Unfortunately, sometimes very sick patients, especially those suffering severe pain and nausea (often from chemotherapy for cancer or HIV/AIDS drugs), require especially strong edibles or concentrates to adequately deal with their symptoms or the side effects of the drugs they must take to stay alive. The problem, in most cases, is when medical-grade mega-doses come into the hands of casual recreational cannabis consumers, particularly newbies.

Another problem is tolerance building in very sick patients who use potent edibles to counteract pain on a daily basis. Such patients can require a dose that is several times more potent than what would be appropriate for a recreational consumer, even one with years of experience.

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Jessica LeRoux, owner and operator of Twirling Hippy Confections, one of the oldest edibles companies in Colorado, defended those who consume hyper-potent edibles to deal with pain and nausea.

Said LeRoux:

“They’re not eating these for the euphoric effect. They’re intended to get you through the day when you’re dealing with pain.”

She said her company has created edibles for patients with severe pain that have been as potent as 150 times the serving size suggested by the state. “We’ve been making customized cakes that can go anywhere from 500 to 1,500 milligrams [of THC],” said LeRoux.

Some patient advocates support black market edibles, despite the lack of laboratory testing and accurate labeling with information like strain name or THC content. Teri Robnett, founder of the Cannabis Patients Alliance, a reputable patient advocacy and educational group from Denver, said:

“The black market often produces higher quality than the regulated market. The potency levels are not restricted, as they are in [legal] recreational. Pricing is often much more affordable.”

Weigh Your Values

Patients and recreational consumers who value their safety and desire predictable, accurately tested, and labeled products — like they have become accustomed to purchasing at the local supermarket or convenience store — will naturally gravitate toward legitimate dispensaries and retail stores selling either their own in-house creations or those of major, emerging third-party brands. Such customers often value the fact they they are receiving not only a quality product with few unknowns, but also that their tax dollars are going to rebuild schools, pave roads, and pay for local fire departments.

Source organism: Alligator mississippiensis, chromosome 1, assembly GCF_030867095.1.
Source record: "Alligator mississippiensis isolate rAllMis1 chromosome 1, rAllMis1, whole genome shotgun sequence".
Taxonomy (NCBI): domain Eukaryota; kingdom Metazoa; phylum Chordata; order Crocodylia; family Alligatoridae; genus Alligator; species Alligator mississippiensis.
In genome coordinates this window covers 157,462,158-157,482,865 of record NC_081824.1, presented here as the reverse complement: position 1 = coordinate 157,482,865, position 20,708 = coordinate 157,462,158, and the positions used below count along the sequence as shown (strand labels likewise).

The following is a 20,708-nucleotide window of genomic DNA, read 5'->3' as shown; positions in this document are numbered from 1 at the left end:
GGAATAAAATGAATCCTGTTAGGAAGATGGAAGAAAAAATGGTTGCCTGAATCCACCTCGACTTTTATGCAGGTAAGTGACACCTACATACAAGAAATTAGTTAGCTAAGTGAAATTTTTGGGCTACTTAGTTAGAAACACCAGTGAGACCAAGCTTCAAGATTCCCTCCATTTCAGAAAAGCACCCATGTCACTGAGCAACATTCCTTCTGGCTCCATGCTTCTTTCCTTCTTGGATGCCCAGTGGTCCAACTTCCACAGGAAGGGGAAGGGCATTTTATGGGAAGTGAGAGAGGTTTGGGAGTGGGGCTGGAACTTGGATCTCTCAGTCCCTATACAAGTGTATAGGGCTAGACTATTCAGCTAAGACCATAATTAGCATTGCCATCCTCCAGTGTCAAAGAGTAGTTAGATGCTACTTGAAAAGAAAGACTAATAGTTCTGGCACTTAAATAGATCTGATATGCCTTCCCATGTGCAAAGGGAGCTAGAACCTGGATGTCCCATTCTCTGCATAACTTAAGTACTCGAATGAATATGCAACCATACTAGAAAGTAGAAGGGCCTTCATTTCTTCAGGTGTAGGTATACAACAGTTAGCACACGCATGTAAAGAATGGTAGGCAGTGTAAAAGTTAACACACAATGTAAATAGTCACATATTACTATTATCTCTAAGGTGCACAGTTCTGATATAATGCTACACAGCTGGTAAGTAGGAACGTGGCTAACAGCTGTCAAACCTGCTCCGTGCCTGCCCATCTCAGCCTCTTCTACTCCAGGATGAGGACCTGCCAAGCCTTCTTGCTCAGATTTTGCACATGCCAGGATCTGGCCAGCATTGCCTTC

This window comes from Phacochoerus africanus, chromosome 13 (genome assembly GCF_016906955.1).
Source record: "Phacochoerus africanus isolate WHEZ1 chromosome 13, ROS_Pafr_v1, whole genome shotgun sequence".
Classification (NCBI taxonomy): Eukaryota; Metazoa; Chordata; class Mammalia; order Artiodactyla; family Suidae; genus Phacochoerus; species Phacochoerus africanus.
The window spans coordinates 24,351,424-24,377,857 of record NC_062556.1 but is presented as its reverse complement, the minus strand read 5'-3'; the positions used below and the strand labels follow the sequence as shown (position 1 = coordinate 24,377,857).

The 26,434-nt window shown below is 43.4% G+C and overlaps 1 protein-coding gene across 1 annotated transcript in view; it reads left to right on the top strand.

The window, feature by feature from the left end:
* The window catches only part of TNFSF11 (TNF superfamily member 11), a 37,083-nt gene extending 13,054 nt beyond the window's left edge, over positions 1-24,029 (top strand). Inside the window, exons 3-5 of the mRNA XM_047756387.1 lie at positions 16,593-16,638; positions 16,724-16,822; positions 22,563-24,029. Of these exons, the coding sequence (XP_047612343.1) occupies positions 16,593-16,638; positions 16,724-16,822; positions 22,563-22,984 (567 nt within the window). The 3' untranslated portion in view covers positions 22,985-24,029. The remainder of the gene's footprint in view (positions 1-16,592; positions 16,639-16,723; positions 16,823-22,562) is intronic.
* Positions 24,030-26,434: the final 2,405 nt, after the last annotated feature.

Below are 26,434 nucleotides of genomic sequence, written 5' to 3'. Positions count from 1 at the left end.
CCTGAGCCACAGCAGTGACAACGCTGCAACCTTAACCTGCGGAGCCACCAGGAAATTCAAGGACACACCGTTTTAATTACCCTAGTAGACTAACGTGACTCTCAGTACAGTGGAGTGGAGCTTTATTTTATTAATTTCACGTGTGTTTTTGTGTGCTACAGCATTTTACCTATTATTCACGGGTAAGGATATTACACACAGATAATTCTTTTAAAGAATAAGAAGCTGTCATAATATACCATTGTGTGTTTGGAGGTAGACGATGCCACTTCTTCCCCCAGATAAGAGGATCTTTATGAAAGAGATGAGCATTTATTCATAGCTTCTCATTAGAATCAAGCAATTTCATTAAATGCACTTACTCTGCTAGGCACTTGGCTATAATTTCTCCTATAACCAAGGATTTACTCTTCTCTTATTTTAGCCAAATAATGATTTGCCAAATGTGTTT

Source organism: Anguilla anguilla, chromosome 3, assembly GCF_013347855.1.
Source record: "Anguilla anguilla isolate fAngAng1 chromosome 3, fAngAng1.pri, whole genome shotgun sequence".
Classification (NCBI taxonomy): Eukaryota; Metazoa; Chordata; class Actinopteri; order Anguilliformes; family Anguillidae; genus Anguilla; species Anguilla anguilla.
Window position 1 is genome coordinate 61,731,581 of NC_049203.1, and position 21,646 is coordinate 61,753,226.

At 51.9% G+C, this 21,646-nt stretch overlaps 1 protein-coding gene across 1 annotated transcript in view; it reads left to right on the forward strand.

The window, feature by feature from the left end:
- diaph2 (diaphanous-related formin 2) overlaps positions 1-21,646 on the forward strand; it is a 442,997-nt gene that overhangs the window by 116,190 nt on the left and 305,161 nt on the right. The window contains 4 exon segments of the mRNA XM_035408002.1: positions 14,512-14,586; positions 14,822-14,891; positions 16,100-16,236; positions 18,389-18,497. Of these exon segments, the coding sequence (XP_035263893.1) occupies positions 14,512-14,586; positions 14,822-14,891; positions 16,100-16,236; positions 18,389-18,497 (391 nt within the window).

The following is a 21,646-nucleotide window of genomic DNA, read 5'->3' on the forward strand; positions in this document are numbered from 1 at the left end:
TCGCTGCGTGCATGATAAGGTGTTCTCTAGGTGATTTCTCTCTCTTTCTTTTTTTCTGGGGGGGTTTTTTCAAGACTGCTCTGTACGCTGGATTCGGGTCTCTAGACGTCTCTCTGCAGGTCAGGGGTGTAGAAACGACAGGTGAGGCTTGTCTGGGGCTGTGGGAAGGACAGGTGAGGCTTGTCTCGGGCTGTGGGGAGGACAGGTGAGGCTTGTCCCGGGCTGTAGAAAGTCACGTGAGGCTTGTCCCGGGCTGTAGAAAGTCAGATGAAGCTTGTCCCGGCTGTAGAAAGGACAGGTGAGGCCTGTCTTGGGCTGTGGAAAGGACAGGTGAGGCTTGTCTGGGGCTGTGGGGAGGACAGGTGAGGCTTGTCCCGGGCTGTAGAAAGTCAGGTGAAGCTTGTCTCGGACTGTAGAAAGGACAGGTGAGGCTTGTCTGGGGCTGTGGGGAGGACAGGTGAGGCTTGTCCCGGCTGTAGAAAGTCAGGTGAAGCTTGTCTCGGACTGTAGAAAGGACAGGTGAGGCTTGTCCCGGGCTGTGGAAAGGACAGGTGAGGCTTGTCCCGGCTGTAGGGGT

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Any time a popular cannabis-related product category arises, be it concentrates like shatter or live resin or edibles like chocolate bars, cookies, and hard candy, the chemistry lab and culinary renegades willing to operate on the black market will swoop in to offer questionable products with the allure of street prices that are often lower than those of the many reputable dispensaries.

It should be noted that it is legal in Colorado for citizens to make their own edibles and share with others. If no sales occur, possessing or consuming a homebrew pot brownie or other confection is fully legal and rarely frowned upon. In fact, it is part of what makes Denver what it is.

As a cannabis consumer, one must ask oneself if they are willing to break the law, risk their health and enjoyment, and deprive local schools of tax revenue simply to save some money on a THC-infused food product from a stranger that may be too weak, too strong, or made with dangerous pesticides or other contaminants.

For those who enjoy the benefits of safe access provided by a regulated and legal open market for cannabis products in states like Colorado — and who drive on roads maintained by tax dollars or have children in public school — it may be time to put their money where their mouth is.